There is a fabulous walk-through aviary with all sorts of colourful birds. They wizzed past our heads and walked around our feet. We were even able to pat one of the white fantail doves!

On guard! The meerkats are always one of my favourite animals to see. They have such personality and can be really cheeky.

I have no idea why the Yellow-Footed Rock Wallabies were sitting like this. I even tried to google and didn’t find an answer. Maybe it’s comfortable, even though it really doesn’t look it.

Echidnas are one of my favourite animals. I was hoping to see one in the wild on Kangaroo Island. I hadn’t at the time I visited the wildlife park, but one wandered right into our campsite on my last night there.

 

Kangaroo Island Wildlife Park Experiences

One of the many koalas that call Kangaroo Island Wildlife Park home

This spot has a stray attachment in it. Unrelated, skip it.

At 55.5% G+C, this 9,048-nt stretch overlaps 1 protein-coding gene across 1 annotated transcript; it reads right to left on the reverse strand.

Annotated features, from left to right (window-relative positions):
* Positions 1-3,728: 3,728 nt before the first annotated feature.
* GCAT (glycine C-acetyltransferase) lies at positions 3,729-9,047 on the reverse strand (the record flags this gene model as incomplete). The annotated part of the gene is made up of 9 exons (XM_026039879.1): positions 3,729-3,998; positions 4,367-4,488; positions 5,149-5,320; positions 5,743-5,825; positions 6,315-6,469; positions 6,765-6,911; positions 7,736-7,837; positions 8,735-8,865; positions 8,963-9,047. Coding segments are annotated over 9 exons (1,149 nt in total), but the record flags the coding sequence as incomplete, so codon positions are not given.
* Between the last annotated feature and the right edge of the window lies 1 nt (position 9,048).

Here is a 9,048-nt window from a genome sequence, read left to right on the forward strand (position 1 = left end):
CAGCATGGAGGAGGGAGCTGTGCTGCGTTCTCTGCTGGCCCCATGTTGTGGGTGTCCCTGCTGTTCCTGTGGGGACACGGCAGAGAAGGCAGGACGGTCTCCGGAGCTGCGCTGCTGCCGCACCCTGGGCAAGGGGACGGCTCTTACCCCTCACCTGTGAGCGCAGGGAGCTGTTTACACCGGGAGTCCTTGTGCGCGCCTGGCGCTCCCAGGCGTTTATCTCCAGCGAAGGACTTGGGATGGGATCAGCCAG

There are a few animals in the park that can be hand fed as visitors wander around. The special food is available in the reception area. Predominantly it is the kangaroos, wallabies throughout the park that can be fed.

During the day there are a number of keeper talks to help you to learn about the various animals. Three times a day you can learn about some of the koalas in the park, and have the opportunity to go into their enclosure and give them a brief pat.

There’s a great keeper talk about the dingos, which I found really interesting. The dingo is the largest predator native to Australia, and one of the species that is most under threat. It’s not due to loss of habitat or people killing them though, it’s due to cross breeding with domestic dogs that have become feral. Unfortunately in some of Australia the dingo is considered a feral dog rather than a native species so it is not protected. Part of these laws mean that wildlife parks are not allowed to breed dingos to keep the strain pure. As someone who has grown up around dingos, I had no idea they were being effectively bred to extinction.

Other keeper talks include feeding of the Little Blue Penguins and the Pelicans.